When one of his employees phoned in sick last year, Scott McDonald, CEO of Monument Security in Sacramento, Calif., decided to investigate. He had already informed his staff of 400 security guards and patrol drivers that he was installing Xora, a software program that tracks workers' whereabouts through GPS technology on their company cell phones. A Web-based "geo-fence" around work territories would alert the boss if workers strayed or even drove too fast. It also enabled him to route workers more efficiently. So when McDonald logged on, the program told him exactly where his worker was--and it wasn't in bed with the sniffles. "How come you're eastbound on 80 heading to Reno right now if you're sick?" asked the boss. There was a long silence--the sound of a job ending--followed by, "You got me."
For every employer who lets his staff know they're on watch, there are plenty who snoop on the sly. A general manager at a computer outfit in the Northeast wondered about a worker's drop-off in productivity. Using software called SurfControl, the manager saw the man was spending an inordinate amount of time at an innocently named website. It turned out to feature hard-core porn. The worker was conducting market research for his escort service, a venture for which he soon had plenty of time after he got canned. "I don't give a rat's rear what they do at home," says the manager, who wishes to keep his and his company's name private. "But what they do at work is all my business."
Learn that truth, and learn it well: what you do at work is the boss's business. Xora and SurfControl are just some of the new technologies from a host of companies that have sprung up in the past two years peddling products and services--software, GPS, video and phone surveillance, even investigators--that let managers get to know you really well. The worst mole sits right on your desk. Your computer can be rigged to lock down work files, restrict Web searches and flag e-mailed jokes about the CEO's wife.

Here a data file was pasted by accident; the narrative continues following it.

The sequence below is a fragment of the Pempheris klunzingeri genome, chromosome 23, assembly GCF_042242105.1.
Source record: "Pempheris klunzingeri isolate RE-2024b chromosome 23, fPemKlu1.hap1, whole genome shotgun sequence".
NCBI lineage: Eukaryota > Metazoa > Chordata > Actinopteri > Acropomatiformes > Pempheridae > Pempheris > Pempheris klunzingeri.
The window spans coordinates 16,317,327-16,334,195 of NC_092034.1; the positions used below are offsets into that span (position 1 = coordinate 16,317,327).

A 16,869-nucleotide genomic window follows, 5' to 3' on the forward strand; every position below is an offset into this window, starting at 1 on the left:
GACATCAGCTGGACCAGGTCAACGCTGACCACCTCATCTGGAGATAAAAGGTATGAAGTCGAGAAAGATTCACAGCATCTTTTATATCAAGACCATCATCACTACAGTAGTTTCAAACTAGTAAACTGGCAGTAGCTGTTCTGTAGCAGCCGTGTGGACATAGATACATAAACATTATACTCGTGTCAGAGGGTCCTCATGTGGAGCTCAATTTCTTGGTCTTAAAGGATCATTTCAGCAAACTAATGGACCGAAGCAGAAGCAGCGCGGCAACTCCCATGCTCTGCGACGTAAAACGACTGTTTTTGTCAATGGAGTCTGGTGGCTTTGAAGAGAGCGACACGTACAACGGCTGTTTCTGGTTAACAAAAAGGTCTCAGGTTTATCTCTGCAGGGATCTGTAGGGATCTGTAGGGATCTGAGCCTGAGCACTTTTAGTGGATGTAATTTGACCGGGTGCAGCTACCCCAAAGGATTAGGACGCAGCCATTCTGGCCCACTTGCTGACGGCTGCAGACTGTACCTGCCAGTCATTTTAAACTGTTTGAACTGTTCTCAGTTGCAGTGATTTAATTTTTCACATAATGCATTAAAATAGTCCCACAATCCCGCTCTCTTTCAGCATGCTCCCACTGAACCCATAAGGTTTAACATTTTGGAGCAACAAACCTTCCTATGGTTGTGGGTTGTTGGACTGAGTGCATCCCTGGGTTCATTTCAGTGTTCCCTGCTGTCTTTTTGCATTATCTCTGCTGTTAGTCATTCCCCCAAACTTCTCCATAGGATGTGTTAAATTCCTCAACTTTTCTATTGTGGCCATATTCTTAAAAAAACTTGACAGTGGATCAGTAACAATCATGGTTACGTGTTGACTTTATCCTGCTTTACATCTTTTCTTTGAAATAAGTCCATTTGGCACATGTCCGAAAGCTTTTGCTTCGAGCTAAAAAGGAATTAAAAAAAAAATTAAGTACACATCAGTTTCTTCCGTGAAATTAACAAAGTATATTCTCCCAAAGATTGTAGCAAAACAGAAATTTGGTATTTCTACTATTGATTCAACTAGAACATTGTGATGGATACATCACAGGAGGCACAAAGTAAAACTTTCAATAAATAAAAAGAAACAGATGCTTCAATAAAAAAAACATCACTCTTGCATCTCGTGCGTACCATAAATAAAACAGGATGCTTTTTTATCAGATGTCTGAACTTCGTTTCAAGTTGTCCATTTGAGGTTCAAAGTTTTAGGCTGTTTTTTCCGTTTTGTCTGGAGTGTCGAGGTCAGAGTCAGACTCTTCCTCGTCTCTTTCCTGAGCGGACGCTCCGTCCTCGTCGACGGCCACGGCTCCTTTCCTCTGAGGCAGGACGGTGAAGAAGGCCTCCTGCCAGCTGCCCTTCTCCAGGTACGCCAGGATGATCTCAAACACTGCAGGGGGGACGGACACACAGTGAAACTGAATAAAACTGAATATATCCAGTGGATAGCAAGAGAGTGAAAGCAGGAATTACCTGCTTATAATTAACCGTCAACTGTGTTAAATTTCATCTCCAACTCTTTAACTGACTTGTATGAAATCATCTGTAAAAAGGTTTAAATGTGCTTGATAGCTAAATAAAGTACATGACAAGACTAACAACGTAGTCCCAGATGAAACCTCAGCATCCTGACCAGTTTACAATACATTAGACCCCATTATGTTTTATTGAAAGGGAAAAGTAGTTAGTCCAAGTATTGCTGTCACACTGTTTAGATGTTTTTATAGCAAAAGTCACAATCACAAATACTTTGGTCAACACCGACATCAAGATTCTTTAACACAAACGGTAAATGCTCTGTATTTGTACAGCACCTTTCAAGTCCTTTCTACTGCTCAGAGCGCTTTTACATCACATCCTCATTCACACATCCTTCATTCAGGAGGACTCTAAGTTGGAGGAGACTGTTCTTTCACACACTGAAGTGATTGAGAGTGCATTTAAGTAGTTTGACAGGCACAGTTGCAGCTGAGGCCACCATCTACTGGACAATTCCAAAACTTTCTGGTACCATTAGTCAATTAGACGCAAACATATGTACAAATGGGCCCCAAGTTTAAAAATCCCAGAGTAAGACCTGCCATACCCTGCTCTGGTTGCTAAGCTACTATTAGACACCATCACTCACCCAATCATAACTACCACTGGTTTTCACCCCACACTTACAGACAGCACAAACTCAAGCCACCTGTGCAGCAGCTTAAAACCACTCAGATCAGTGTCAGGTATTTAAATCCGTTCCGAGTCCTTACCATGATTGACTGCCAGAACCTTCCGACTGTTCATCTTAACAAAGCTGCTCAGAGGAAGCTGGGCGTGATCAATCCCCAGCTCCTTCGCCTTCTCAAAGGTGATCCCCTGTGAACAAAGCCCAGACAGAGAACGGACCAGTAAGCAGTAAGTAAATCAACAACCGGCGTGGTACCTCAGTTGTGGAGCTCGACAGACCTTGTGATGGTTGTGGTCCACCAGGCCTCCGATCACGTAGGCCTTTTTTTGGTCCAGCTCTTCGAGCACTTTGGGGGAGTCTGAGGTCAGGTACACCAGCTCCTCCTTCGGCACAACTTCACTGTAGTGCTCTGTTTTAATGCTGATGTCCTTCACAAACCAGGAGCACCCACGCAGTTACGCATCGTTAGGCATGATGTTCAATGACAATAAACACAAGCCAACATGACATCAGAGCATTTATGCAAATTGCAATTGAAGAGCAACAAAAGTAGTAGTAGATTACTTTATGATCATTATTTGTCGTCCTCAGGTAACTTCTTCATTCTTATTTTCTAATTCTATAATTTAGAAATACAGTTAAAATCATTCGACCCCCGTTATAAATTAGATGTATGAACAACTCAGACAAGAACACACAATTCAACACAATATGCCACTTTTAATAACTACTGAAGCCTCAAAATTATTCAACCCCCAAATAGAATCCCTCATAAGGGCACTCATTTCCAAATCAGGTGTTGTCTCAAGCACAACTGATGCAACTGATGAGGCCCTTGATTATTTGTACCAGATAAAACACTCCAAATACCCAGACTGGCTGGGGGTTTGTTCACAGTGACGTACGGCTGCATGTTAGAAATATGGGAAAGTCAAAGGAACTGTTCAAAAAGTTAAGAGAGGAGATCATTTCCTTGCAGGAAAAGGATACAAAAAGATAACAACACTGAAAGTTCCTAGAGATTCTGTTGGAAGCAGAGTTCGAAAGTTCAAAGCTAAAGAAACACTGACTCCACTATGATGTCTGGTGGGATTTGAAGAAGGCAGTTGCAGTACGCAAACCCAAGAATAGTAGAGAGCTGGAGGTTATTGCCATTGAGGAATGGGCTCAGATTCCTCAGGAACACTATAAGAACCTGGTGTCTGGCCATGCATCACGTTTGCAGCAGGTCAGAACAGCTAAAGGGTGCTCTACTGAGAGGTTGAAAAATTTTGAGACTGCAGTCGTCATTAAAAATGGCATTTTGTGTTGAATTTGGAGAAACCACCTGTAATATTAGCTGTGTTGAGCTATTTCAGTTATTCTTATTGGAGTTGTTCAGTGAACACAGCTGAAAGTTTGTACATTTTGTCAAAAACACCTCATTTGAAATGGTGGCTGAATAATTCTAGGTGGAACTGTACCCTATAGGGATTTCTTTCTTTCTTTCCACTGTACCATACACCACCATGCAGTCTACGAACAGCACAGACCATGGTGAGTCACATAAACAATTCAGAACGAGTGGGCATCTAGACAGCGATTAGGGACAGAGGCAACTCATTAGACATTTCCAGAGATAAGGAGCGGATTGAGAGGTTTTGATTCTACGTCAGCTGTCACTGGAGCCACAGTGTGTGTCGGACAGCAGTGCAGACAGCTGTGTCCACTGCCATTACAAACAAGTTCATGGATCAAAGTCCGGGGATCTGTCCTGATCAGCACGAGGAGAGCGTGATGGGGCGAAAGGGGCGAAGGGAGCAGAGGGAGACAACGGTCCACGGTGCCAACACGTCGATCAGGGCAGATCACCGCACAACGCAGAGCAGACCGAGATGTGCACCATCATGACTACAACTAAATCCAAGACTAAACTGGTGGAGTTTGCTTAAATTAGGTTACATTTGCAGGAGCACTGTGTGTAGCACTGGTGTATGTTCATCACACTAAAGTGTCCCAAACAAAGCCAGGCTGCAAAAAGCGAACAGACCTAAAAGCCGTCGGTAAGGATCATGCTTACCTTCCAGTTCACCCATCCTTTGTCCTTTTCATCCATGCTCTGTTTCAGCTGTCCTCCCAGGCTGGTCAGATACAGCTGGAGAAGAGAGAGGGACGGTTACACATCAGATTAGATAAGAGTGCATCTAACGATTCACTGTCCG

"Virtually nothing you do at work on a computer can't be monitored," says Jeremy Gruber, legal director of the National Workrights Institute, which advocates workplace privacy. Nine out of 10 employers observe your electronic behavior, according to the Center for Business Ethics at Bentley College. A study by the American Management Association and the ePolicy Institute found 76% of employers watch you surf the Web and 36% track content, keystrokes and time spent at the keyboard. If that isn't creepy enough, 38% hire staff to sift through your e-mail. And they act on that knowledge. A June survey by Forrester Research and Proofpoint found that 32% of employers fired workers over the previous 12 months for violating e-mail policies by sending content that posed legal, financial, regulatory or p.r. risks.